# Using voltage divider in a circuit

I am designing a circuit for SIM900 and PIC MCU. I am facing few problem on power supply for them. I will be giving 12v to the circuit. Now PIC works on 5volts and SIM900 works on 3.2v - 4.8v. At first I thought of using two different voltage regulators. But Now i am using 7805 to convert 12v to 5v and then using a voltage divider to convert 5v to 4v. Below is the schematic:

Here input voltage is 12v and using 7805 to convert it to 5v which will be given to PIC MCU. This 5v is also used in voltage divider circuit to convert it to 4v for SIM900. I have used R1=100 and R2=400 for voltage divider circuit. Is this circuit safe to use. Does voltage divider circuits are good to use. Please help. Thanks.!

• – dim lost faith in SE Jul 6 '16 at 10:14
• Whether it works or not will depend on how much current the SIM900 draws. – Mark Jul 6 '16 at 10:22

Don't use voltage divider unless in these situations:

• high impedance load

• inaccurate voltage

• almost fixed current consumption circuits

If you have a digital circuit with different current consumption it means you have a variable load then your output voltage will vary in a wide range. This will affect performance of your circuit.

For better efficiency I suggest use a two stage regulator, first stage is a switching regulator with efficiency up to 85%. This stage will deliver you a 5 volt regulated voltage. In second stage use a linear regulator to produce 3.3 voltage. In this scenario you will have a good efficiency behind a stable circuit for your digital circuits.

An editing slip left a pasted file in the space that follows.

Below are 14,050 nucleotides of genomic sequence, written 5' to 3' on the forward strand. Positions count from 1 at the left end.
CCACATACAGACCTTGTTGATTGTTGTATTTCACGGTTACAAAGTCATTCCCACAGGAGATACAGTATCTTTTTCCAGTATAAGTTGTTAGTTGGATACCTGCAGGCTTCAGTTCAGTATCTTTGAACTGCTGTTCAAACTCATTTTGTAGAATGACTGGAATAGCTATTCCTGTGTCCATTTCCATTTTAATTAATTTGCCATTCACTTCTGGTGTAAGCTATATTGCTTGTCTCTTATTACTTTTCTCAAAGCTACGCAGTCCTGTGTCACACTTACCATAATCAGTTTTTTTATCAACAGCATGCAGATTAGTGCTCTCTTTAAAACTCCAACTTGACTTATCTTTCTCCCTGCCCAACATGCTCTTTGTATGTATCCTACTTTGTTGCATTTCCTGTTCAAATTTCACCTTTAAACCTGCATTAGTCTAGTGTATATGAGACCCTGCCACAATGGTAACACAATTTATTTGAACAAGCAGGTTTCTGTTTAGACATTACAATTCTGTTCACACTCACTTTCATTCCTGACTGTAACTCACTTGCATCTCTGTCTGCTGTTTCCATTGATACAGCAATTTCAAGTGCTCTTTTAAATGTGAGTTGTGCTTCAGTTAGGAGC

Always remember : power supply is the most important thing in a circuit for working stable and desirable.

-

No.
If you connect something at your voltage divider that have input resistance less than infinite (ideally) you load the divider and change the voltage ratio.

Here you can see recommended circuit to power the Sim900.

A voltage divider is not generally used for this purpose. The reason for this is the output voltage of a voltage divider is calculated by the resistors used. The load (in this case your SIM900) will present a resistance/impedance in parallel with R2, hence changing the output voltage.

An example of where you would use a voltage divider is when the load is high impedance/resistance, and therefore does not affect the output voltage.

An alternative for your application is using something like the LM317, which is an adjustable voltage regulator. Just use the calculation in the datasheet to achieve 4V output based on your 5V input voltage.

• A SIM900 can drain up to 2 A of current during transmit burst while an LM317 can only support max 1.5 A. – Bence Kaulics Jul 6 '16 at 10:19
• Good spot thanks Bence - a regulator with a higher power must be used over the 317 to accommodate max power consumption of the SIM900. – Nick B Jul 6 '16 at 11:43

Using a voltage divider to provide a power voltage is a bad idea.

The first thing to do is to step back and look at the overall problem. Many PICs can run from somewhere in the 3.2 to 4.8 volt range. Use one of them instead of some relic that requires 5 V. Now you can use a single buck converter that makes 4 V or so from the 12 V input.

If you really really needed separate supplies, then you have to start with the current requirements of the two supplies. If one of them is much higher than the other, then consider a buck switcher to make the high current supply and a linear regulator to make the low current supply.

If supplies need to source similar current, then use a buck switcher to make the 5 V supply, and then linearly regulate that down to make the 4 V or 3.3 V supply.